Monday, October 20, 2014


Not as chilly as yesterday at this time by about 15F.  I hope it is clear and dry so I can get out do some more cleaning up in the gardens.  I could have yesterday but got an attack of the lazies.  See what happens today.

Found this at the Agonist.  Interesting but not really surprising.  Religion has always been a center around which people could organize their lives and identities.

Think this might be part of our problems?  I have thought for some time that our culture has gone so far in encouraging extreme individualism that a reaction in the opposite direction had to come.  When was the question.  And how far would the rebound go?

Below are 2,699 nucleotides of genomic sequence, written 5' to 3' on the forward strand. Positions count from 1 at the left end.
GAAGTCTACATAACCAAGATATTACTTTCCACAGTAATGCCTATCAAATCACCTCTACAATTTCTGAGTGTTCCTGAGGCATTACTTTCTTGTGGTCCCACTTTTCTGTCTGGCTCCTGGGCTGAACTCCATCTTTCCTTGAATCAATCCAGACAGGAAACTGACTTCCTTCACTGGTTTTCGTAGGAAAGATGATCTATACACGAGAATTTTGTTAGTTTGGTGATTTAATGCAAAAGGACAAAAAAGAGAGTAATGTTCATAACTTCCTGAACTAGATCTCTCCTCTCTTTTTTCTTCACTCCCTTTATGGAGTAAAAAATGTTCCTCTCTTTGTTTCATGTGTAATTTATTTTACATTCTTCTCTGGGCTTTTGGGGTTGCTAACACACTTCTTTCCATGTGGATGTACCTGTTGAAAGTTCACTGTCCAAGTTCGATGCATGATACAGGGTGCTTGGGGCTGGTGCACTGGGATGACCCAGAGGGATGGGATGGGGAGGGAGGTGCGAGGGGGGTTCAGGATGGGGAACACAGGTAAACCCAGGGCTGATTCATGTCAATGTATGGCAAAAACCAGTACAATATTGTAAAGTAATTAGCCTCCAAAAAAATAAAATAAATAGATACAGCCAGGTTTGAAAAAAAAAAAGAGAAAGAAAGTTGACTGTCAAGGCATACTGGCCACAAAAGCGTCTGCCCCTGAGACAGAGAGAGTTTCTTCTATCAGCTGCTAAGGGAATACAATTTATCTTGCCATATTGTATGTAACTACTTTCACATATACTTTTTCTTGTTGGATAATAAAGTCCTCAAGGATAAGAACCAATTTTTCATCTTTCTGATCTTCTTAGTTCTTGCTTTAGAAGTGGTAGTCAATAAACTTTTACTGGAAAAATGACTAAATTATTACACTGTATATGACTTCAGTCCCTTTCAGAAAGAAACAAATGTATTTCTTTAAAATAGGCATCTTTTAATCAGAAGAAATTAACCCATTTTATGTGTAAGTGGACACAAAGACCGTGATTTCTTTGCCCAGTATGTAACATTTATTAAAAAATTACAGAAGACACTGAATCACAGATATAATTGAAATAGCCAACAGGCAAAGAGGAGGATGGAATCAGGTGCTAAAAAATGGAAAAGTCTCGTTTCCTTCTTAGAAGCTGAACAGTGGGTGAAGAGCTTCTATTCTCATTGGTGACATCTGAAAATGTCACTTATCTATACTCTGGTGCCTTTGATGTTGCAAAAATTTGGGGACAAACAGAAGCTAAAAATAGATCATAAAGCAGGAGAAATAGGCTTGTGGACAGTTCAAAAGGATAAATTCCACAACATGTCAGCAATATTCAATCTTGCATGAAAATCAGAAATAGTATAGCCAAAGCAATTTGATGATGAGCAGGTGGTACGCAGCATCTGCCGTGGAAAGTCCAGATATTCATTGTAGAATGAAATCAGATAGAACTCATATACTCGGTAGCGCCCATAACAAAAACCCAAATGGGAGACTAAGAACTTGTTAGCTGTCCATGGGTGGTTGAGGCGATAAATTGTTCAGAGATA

Another related item from Jesse's Cafe Americain.  HMM!  "Fiat culture" reminds me a bit of the little I have read in Daniel Boorstin's The Image.

And for a bit of a laugh see this from Can It Happen Here?